The actor Lead Crystal stopped me in the doorway to my apartment. He was desperate, he was broke, he was down to his last, he told me, couldn’t I, with my wristwatch and my easy smile, couldn’t I spare a dime for a laborer in the ur-culture industry. I paid him no mind, slipping past him into my building. I could already hear him, in his good announcer’s voice, accosting the next joker on his way home.
It’s true that I remember him. I was 10 when I first saw “What the Blazes is Glory?” , and I was hooked. I saw all of his films, as a matter of fact, even “Didn’t Know I was Dropping In,” the flop that rested atop his career like the cast iron lid of a cistern. Those were different times, different days, right before Social Software and then the personal feeds. In those days Lead Crystal would never have been asking for change. I- hundreds like me, even- would be begging him for his autograph, some artifact to somehow connect his lifestyle and panache to the average Joe Gonowhere.
You have to laugh to yourself when you look back at how things were always more innocent then, before, back when. It’s hard not to believe in progress when there is always the notion that, somehow, with all the changes that come around, everyone, from your grandparents to you, looks back with the same forgiving and nostalgic eyes. Remember movie stars? Remember going somewhere, to someone else, for a taste of the good life?
Once inside my apartment, I sat down at my dressing table and put on my stage makeup, made a few adjustments to my hair, tinted my irises for best capture on fiber optic, took a deep breath, tried to imagine me coming home from work, and set the webcams rolling. There I was, coming out of the TV, the soundtrack to my evening routine a new one that had just arrived that morning. I ate some food, made some witty and embittered comments while reading the news, put the dishes away. Leila came over around 8:45, we patched her feed into mine, and we did our best us, careful of the contractual agreements regarding time at center stage, number of lines granted to each of us, made sure we mentioned our sponsors, etc.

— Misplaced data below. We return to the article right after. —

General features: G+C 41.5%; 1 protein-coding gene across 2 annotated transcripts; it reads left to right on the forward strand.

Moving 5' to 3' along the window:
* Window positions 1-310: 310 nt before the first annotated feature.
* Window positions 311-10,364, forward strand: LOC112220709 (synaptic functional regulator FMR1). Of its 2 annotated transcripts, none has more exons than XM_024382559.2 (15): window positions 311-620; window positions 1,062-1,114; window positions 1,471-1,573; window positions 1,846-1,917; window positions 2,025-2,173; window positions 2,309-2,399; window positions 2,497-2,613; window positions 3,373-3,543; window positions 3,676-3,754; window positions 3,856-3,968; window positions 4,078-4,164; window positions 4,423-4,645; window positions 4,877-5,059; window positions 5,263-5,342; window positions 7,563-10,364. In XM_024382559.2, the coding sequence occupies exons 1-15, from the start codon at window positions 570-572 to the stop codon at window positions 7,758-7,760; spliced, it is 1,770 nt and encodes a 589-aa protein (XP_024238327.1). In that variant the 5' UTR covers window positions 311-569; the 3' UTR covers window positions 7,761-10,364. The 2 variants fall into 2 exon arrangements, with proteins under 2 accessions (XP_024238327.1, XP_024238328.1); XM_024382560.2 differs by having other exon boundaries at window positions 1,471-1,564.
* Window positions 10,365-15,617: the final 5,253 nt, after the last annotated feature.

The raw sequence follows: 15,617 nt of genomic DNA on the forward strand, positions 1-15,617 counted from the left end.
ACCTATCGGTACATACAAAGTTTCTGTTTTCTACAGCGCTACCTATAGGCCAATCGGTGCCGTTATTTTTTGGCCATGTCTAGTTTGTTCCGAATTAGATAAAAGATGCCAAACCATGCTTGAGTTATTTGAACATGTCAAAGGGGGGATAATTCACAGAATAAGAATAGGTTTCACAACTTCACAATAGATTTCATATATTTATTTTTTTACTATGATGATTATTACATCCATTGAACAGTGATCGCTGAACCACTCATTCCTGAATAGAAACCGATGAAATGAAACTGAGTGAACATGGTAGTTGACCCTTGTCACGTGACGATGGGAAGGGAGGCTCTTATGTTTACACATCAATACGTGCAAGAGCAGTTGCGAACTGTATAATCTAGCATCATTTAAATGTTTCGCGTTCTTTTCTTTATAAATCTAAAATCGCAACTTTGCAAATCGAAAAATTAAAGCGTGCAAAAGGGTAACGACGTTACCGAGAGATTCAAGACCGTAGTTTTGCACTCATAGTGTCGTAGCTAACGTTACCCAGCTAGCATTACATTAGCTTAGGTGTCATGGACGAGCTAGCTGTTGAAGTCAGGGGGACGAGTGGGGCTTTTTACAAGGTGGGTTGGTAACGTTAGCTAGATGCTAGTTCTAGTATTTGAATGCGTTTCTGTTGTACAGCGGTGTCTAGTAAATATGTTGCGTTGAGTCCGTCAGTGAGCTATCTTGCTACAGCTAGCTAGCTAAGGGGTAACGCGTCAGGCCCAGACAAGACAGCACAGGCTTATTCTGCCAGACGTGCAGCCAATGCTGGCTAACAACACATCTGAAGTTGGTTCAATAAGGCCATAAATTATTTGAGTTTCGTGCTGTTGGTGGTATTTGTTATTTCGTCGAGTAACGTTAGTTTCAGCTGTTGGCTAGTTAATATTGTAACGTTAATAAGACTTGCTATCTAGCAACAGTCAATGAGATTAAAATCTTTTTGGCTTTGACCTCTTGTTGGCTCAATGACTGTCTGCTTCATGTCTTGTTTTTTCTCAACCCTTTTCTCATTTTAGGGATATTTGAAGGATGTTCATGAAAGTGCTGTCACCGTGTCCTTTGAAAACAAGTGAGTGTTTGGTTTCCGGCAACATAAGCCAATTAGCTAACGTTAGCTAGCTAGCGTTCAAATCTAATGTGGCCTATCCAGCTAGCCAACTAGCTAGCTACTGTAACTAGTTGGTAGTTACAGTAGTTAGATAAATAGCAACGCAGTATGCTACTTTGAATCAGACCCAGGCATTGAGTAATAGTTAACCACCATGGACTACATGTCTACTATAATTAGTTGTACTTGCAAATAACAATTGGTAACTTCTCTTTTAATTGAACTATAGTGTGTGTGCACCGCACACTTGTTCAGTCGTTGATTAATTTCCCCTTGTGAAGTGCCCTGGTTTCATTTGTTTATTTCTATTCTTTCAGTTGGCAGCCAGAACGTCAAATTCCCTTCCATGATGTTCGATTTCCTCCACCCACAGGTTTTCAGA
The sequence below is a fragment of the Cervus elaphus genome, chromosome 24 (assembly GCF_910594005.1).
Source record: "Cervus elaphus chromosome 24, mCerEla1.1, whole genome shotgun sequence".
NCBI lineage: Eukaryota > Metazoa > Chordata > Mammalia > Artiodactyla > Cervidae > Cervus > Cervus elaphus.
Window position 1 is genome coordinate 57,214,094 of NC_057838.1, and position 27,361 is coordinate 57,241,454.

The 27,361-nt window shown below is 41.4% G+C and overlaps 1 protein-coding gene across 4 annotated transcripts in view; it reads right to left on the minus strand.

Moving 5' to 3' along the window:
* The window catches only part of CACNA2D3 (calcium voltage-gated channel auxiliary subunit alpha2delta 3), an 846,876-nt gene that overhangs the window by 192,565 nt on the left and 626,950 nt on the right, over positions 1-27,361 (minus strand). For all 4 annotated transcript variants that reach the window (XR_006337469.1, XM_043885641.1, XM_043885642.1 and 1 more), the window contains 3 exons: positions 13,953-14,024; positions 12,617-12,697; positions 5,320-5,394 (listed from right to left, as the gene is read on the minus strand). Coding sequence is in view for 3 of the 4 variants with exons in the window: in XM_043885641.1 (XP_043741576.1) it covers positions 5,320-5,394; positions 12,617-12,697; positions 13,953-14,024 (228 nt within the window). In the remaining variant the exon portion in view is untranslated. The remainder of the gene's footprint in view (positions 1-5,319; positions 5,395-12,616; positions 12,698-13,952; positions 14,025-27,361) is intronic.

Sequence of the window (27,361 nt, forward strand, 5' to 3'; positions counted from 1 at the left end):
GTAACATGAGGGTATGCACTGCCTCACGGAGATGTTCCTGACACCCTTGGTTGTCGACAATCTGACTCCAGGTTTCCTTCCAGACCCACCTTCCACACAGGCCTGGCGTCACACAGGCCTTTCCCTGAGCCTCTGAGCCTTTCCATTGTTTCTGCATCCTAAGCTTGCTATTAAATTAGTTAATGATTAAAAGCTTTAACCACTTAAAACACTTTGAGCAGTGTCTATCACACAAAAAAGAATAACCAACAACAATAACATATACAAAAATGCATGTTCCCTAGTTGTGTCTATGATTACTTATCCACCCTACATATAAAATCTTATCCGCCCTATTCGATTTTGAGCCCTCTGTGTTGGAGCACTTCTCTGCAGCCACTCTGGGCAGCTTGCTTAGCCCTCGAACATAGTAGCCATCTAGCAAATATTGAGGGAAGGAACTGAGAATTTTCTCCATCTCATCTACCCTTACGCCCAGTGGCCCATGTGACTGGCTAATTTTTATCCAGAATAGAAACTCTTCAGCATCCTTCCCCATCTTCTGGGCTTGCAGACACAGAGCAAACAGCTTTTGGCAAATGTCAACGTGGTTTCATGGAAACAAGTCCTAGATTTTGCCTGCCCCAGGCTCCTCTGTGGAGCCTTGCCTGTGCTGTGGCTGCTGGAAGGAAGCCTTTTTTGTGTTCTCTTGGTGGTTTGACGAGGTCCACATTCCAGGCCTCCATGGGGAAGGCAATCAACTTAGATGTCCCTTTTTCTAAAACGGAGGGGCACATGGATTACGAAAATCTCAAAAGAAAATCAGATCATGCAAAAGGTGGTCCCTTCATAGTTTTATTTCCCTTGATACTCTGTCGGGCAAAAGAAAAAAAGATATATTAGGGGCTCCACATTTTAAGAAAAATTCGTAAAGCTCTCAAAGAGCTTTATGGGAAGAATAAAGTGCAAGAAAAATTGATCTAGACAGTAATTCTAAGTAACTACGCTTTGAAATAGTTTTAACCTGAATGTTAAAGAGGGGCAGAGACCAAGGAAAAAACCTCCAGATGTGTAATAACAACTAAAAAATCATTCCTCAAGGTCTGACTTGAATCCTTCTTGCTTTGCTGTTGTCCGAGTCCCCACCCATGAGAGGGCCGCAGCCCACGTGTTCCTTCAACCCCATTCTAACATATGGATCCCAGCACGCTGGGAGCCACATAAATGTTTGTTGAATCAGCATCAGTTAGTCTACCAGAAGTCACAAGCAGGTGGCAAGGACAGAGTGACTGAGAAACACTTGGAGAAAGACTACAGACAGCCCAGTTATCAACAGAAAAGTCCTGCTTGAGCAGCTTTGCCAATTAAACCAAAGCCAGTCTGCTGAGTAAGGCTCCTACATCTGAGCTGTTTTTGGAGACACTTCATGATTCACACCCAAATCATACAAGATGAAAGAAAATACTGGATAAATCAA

I put it to her pretty naturally, I’d say. One of my best performances. Had to remember to put it at the top of my profile feed in the morning when I headed off to the cinema for work. For flair, at the very end, I thought it would be interesting to portray what Lead Crystal might do in this situation. I adjusted my smirk, the contemptuous offhandedness with which I handled Leila, to how he would do it, wondering how the numbers would come back or if the machines or anyone else would notice the change, stop buying my sheets or my condoms, whatever.
“Baby, you mean so much to me. Look at me, baby.” I told her as we were falling asleep.
“Look at me, sweetie.” She murmured, snoring.
Lead Crystal was asleep in my doorway in the morning as I straightened my tie and headed to the theater. Some people just can’t keep up, the poor bastard, can’t just see that the world that gave them their heyday is over. I gave him a stern look of pity, pausing a minute as though I was thinking something. As I turned to go, he opened his eyes.
“I made you people, you know.”
When I got to the theater the first thing I did was check to see if my ratings had flickered along with the shift in my performance last night, but there was nothing. No sign I had done anything different.
Huh. To all appearances I was performing as my best “me” the entire time.
My phone rang. I answered it. “Oh, Leila!”
That was when I was really starting to fall for her, couldn’t stop with the affectionate talk.
“Look at me, baby!”